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Church of St Bartholomew the Less, St Bartholomew's Hospital

A Grade II* Listed Building in Farringdon Without, London

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Latitude: 51.5179 / 51°31'4"N

Longitude: -0.1006 / 0°6'2"W

OS Eastings: 531882

OS Northings: 181600

OS Grid: TQ318816

Mapcode National: GBR PB.K1

Mapcode Global: VHGR0.63NP

Entry Name: Church of St Bartholomew the Less, St Bartholomew's Hospital

Listing Date: 4 January 1950

Grade: II*

Source: Historic England

Source ID: 1180946

English Heritage Legacy ID: 199825

Location: City of London, London, EC1A

County: London

District: City and County of the City of London

Electoral Ward/Division: Farringdon Without

Built-Up Area: City of London

Traditional County: Middlesex

Lieutenancy Area (Ceremonial County): City of London

Church of England Parish: Great St Bartholomew

Church of England Diocese: London

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Listing Text

St Bartholomew's Hospital
TQ 3181 NE 2/24 4.1.50 Church of St Bartholomew
the Less

Anglican church and hospital chapel. C15 south-west tower; late medieval brick walling and some masonry, possibly of an earlier date, to north-west vestry. The octagonal nave, which is built from brick, stone and cast-iron, dates to 1823-5, its architect being Thomas Hardwick, then Hospital Surveyor, who was reproducing George Dance's octagonal nave of 1789-91; the builder was Peto. Five-sided chancel and window tracery added in an 1862-3 restoration by Philip Hardwick. Fittings added through the 1860s. Further restorations in the C20, particularly in 1950 to repair war damage; stained glass by Hugh Easton from this time. The post-medieval work in a Gothic Revival manner. Five-sided apse, pierced with lancets; shafts to rib vaulting; chancel arch and steps. Octagonal nave, with triangular areas on the diagonal axes; stellar vault with robust bosses.
Geometric tracery of 1862-3 to clerestorey windows on the diagonal axes of the octagonal drum; diaphragm arches to triangular areas below. Perpendicular tracery of two and three lights below, most with Y-shaped heads. Organ to west gallery; narthex to east of entrance of one bay. Encaustic tile paving, pews, some of which along walls, and altar rail, all of 1862-3; carved pulpit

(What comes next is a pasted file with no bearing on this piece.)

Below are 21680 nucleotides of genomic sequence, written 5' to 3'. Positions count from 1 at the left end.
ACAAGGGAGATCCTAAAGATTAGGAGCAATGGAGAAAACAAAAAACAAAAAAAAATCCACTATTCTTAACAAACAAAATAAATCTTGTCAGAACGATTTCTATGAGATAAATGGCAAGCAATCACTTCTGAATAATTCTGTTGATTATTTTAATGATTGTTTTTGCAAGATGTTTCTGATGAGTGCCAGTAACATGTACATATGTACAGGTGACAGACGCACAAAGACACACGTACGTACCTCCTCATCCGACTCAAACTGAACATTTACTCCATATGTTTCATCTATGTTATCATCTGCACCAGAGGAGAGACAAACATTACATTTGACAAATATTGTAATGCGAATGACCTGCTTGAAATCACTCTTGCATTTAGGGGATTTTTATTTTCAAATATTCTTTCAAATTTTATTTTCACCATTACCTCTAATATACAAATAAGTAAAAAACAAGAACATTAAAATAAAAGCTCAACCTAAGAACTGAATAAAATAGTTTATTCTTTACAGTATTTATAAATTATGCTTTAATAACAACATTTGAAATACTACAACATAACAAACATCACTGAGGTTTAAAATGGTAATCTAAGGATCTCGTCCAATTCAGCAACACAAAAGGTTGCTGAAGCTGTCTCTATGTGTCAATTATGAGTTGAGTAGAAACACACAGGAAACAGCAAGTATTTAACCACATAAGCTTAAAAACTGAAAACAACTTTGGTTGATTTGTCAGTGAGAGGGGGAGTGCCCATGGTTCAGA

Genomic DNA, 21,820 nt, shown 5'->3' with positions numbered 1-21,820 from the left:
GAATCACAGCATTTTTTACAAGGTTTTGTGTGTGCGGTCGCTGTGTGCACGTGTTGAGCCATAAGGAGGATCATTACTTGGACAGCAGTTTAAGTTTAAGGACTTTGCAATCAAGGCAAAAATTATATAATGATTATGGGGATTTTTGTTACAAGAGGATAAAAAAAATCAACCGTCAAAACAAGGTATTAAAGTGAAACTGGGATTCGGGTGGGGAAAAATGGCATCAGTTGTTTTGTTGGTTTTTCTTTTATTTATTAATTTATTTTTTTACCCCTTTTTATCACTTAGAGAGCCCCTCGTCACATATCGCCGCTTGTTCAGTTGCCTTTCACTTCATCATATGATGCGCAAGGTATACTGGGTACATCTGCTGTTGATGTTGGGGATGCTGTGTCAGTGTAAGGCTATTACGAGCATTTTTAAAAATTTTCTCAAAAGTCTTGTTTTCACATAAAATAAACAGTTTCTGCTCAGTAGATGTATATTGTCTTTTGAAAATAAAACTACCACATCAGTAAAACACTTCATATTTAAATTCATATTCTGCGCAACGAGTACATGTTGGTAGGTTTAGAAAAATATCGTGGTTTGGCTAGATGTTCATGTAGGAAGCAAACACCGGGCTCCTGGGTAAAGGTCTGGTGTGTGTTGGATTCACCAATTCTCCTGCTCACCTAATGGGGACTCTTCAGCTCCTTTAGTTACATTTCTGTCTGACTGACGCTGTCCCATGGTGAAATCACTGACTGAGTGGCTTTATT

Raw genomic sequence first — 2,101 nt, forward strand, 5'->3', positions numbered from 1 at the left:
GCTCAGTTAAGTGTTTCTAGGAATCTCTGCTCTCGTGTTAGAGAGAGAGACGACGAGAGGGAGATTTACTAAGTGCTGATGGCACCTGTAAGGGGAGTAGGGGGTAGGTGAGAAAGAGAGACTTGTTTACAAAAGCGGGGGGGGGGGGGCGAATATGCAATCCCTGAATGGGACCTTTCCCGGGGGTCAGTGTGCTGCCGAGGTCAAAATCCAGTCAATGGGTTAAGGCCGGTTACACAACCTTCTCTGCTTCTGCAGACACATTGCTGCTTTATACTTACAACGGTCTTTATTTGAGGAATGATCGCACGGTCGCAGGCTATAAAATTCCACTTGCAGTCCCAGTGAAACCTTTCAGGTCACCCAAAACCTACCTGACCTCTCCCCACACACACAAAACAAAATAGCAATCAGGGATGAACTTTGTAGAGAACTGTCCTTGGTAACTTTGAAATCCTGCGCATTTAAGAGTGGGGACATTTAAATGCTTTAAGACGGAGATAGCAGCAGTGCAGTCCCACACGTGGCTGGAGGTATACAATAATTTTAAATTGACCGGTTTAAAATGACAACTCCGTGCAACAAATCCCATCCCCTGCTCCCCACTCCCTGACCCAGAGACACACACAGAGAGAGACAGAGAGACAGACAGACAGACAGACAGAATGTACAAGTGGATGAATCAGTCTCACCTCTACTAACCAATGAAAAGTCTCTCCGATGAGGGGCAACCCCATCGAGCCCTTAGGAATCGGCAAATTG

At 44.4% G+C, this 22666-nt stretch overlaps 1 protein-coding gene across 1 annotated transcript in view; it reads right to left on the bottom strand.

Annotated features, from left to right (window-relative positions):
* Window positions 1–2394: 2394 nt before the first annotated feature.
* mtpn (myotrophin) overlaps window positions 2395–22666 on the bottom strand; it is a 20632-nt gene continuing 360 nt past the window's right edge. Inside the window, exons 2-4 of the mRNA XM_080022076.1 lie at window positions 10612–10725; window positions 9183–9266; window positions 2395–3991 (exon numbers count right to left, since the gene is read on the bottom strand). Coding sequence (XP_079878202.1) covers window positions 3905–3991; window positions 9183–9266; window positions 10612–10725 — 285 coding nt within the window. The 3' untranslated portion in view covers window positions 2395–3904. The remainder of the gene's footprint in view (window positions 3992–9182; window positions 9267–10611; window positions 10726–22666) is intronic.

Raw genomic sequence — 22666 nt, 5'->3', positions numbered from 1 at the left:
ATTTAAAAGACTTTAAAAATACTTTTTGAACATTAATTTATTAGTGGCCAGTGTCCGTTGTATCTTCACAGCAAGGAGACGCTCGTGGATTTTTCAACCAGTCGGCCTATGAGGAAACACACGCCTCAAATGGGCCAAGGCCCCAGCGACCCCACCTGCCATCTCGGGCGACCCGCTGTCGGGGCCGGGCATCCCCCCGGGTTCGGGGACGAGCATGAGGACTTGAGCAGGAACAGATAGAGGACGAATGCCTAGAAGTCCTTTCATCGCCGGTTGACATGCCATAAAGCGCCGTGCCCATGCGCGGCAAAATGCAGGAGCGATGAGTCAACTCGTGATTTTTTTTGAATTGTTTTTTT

given by Philip Hardwick 1864. The floor of the main body of the church is approximately two-and-a-half feet above ground level, a peculiarity which has not been fully explained but which may indicate the presence of vaults. Chandeliers in a late C18 manner suspended from central boss and apex of diaphram arches. Good collection of monuments and brasses of C15 to C20. Those of particular note: Brass in vestry to William Markeby (obit 1439) and his wife; memorial to John and Mary Darker, 1784, 1800, signed by J Binley. Aedicular monument to Thomas Bodley in north-east corner. Octagonal Anglican churches are very rare; Dance adopted the plan in part as an expedient, fitting the piers into the roughly square area enclosed by the medieval nave and aisle walls. He may have been influenced by the dozen non-conformist octagonal churches built between 1761 and 1776. He used a similar plan for the rebuilding of Micheldever tower in Hampshire, 1806-8, again
retaining the medieval tower at the west end. To judge from Dance's drawings, Hardwick was relatively faithful to the earlier designs but was compelled to replace the filling medieval walls retained by Dance with new construction.

Listing NGR: TQ3188281600

This text is from the original listing, and may not necessarily reflect the current setting of the building.

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